Travel and the coronavirus crisis: What can be done?

Coronavirus: The new rules for travelling abroad

The rules and remedies depend on where you live in the UK

Simon Calder
Travel Correspondent
Wednesday 23 September 2020 06:07
Leer en Español

The four nations of the UK have introduced new restrictions aimed at reducing the growth in coronavirus infections. These are the implications if you plan to travel abroad.

(In any event, you should not leave home if you or anyone in your household has any symptoms of coronavirus, including a high temperature, a continuous cough or a loss of smell or taste.)

Scottish people have been told not to book a holiday for October half-term. What if I have already booked?

The first minister, Nicola Sturgeon, said: “Given that this is a global pandemic, please do not book travel overseas for the October break if it is not essential.”

“Please think of the October break as an opportunity to further limit social interaction,” she said.

This is a request, not a legal requirement, and does not affect people who have booked travel in the future. If you choose not to travel, your holiday company is unlikely to contemplate offering a refund.

Many prospective travellers may regarded it as an unusual appeal, given that many popular holiday locations, including Italy, Cyprus and Turkey, have lower infection levels than Scotland, and also enjoy an outdoor lifestyle long into the autumn.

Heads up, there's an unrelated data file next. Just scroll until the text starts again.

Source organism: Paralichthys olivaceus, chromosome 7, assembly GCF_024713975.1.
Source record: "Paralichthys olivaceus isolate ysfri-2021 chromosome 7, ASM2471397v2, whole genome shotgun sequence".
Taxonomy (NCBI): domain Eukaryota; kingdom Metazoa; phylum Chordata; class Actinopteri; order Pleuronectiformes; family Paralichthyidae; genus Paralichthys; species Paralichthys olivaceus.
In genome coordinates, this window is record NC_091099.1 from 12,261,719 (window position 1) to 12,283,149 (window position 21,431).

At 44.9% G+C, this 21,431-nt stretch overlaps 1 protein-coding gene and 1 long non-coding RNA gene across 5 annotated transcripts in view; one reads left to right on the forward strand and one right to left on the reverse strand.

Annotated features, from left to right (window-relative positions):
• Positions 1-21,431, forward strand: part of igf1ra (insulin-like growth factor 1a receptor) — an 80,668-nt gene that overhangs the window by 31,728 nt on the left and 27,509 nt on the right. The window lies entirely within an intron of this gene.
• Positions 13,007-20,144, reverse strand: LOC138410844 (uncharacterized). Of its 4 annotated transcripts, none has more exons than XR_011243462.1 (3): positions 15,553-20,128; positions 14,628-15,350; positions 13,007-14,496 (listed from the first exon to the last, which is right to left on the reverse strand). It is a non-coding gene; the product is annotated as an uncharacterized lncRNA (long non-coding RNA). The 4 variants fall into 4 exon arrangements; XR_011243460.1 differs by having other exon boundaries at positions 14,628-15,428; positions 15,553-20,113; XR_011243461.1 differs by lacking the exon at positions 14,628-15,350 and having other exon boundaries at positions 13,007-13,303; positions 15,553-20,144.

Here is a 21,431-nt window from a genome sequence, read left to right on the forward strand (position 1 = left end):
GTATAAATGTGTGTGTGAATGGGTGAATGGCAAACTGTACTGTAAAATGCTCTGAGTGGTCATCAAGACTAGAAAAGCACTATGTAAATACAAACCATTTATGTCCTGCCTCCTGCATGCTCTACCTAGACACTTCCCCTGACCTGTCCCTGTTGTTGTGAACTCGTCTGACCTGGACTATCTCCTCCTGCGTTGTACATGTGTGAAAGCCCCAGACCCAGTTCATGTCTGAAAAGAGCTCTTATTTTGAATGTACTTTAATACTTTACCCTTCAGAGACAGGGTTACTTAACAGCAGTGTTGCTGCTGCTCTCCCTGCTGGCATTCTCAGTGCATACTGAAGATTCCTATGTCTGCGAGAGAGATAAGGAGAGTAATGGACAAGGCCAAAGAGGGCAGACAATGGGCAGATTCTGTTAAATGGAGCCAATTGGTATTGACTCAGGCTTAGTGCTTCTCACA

Mike Tibbert, vice-president of the Scottish Passengers’ Agents’ Association, called the policy “unnecessary, wholly gratuitous, and extremely damaging for the Scottish travel industry”.

I live in a lockdown area of Wales and I have a holiday booked. Can I go?

No. The general policy of the Welsh government for places of high infection rates is that a holiday does not constitute grounds for leaving the area.

“The regulations are in place to protect you and your loved ones from coronavirus and to prevent the onward spread of the virus to other areas of Wales, the UK and other countries,” says the government in Cardiff.

“Contact the travel agent or travel company to discuss the current situation…and the restrictions which have been put in place by the Welsh Government to restrict non-essential travel.”

Can I get a refund if I can’t legally take my holiday?

The Competition and Markets Authority (CMA) says you should. A refund is due, says the CMA, when “a consumer is prevented from receiving any goods or services, because, for example, lockdown laws…have made it illegal to receive or use the goods or services”.

But note the word “generally” when the CMA says: “A consumer will generally be entitled to a refund when they have paid money in advance for services or goods that cannot be provided because of the coronavirus pandemic.”

This view is not substantiated by the Package Travel Regulations 2018, and has yet to be fully tested in court. While package holiday companies such as Tui and Jet2 have largely been cooperative, a DIY trip could prove trickier.

Ryanair and Wizz Air have not been providing refunds or free rebooking opportunities when the flight goes ahead, and an overseas accommodation provider may not be interested in the reasons for your cancellation – though may be prepared to discuss a postponement.